Paul Greenberg

Or he could talk about his taxes. Is he still in arrears with the IRS?

Inquiring minds want to know.

Or maybe they don't.

Let's face it: Yesterday's race hustler has a way of becoming today's self-promoting bore. See the rise and slow, slow, decades-long fall of Jesse Jackson into televised tedium.

If the Reverend Al turns out to be a flop as a television star, MSNBC can always find someone more fiery waiting in the wings. Louis Farrakhan, perhaps?

Fidel Castro still lives, which means Cuba still languishes. The old caudillo's 85th birthday was reported just the other day, another proof that the good die young.

Bernie Sanders, the only socialist in the U.S. Senate -- well, the only avowed socialist -- has come up with a cure for the blues now haunting Barack Obama's campaign for another term in the White House. What the president needs, says the senator, is an opponent in the Democratic primaries, someone with "a progressive agenda."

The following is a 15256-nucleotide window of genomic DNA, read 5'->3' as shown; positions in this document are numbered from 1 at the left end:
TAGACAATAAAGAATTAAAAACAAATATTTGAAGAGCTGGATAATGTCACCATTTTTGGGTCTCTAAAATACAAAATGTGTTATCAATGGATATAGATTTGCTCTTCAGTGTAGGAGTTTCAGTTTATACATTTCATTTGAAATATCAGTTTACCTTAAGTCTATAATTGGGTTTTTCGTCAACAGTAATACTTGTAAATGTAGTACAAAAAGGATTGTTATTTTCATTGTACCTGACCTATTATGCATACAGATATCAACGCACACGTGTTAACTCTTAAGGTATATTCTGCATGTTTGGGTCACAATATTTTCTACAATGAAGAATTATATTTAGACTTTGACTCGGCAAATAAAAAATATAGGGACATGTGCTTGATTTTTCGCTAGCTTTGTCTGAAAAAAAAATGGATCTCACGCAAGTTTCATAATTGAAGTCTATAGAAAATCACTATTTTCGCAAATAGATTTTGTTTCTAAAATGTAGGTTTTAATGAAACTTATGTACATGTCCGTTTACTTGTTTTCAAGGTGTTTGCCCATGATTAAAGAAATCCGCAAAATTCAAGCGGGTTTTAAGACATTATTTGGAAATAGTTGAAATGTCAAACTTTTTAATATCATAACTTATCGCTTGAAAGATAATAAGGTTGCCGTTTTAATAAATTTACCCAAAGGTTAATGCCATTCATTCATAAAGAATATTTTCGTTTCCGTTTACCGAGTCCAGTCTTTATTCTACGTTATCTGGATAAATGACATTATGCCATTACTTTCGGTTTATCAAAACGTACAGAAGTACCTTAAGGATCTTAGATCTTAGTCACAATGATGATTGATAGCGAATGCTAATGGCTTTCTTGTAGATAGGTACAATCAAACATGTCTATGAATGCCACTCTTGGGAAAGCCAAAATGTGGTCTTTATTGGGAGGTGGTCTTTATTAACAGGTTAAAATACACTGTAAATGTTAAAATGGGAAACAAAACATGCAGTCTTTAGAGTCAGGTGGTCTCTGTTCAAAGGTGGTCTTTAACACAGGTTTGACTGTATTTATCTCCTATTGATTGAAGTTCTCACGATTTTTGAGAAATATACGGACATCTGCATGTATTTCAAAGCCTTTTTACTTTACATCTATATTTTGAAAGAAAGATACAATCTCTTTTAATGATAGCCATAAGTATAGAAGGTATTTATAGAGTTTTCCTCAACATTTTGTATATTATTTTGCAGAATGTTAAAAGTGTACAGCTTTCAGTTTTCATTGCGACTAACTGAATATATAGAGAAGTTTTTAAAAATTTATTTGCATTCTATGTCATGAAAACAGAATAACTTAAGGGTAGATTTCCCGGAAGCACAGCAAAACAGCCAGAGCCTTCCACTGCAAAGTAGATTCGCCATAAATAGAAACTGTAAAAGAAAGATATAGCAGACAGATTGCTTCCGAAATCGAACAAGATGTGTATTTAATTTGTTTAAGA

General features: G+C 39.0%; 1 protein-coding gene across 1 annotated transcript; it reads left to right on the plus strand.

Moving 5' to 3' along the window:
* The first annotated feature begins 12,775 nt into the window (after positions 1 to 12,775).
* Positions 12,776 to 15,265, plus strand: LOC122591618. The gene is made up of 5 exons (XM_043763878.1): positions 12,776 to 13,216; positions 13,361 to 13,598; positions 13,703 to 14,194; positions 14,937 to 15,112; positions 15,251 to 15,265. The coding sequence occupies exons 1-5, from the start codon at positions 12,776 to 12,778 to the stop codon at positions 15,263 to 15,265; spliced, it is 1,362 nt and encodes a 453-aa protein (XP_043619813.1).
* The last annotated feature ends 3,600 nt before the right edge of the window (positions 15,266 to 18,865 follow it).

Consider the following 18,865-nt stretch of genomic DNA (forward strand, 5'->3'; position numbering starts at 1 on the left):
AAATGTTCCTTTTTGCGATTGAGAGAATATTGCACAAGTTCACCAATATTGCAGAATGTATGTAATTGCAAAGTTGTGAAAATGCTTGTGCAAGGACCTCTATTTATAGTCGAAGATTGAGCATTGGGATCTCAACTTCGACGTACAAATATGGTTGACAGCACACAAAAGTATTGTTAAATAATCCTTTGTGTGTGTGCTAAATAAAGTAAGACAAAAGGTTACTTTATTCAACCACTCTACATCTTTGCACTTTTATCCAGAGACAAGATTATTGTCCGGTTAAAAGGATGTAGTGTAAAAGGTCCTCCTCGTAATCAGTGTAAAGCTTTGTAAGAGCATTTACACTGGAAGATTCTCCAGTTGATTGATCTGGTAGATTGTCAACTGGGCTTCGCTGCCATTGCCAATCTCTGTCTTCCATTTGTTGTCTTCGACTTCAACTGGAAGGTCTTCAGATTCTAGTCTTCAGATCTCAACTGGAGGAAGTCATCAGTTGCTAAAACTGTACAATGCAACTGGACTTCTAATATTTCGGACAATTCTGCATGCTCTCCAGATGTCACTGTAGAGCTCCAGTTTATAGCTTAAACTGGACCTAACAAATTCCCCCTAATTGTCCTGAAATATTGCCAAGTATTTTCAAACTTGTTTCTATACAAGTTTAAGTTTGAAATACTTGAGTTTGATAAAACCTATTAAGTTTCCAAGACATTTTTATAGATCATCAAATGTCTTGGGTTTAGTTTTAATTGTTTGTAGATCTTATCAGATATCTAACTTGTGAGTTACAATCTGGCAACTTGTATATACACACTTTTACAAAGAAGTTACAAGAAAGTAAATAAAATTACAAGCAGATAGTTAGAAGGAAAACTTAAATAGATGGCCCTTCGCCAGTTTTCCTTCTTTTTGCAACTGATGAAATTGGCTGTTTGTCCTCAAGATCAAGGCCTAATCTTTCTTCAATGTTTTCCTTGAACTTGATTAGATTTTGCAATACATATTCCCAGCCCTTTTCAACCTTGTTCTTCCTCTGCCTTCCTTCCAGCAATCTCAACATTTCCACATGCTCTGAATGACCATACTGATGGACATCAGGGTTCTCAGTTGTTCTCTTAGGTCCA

Uh huh. The way Teddy Kennedy assured another presidential term for Jimmy Carter by challenging him in 1980. Or how Gene McCarthy's entrance into the presidential race in 1968 got Lyndon Johnson re-elected that year. There is no surer precursor of a president's defeat than a strong challenge in his party's primaries.

But there's no doubt Bernie Saunders knows a lot about politics -- in Vermont.

John Roberts, the chief justice of the United States, has come out against televising arguments before the U.S. Supreme Court because some of the lawyers appearing before it, or justices on it, might play to the cameras. Because they "unfortunately fall into grandstanding with a couple hundred people in the courtroom."

What? Lawyers who grandstand? Shocking.

What next, will fishermen tell lies and politicians engage in demagoguery?

What's this world coming to?

Call this last news item Dollars for Donuts:

"Nicholas Mercurio, Lukas Peterson and Charles Iliffe, all of Hyannis, Mass., face charges of armed robbery after authorities say they entered a Dunkin' Donuts, masked and carrying knives and a hatchet, and made off with a paper bag that they thought held the day's receipts but actually held donuts."

Ah, sweet justice.

Paul Greenberg

Pulitzer Prize-winning Paul Greenberg, one of the most respected and honored commentators in America, is the editorial page editor of the Arkansas Democrat-Gazette.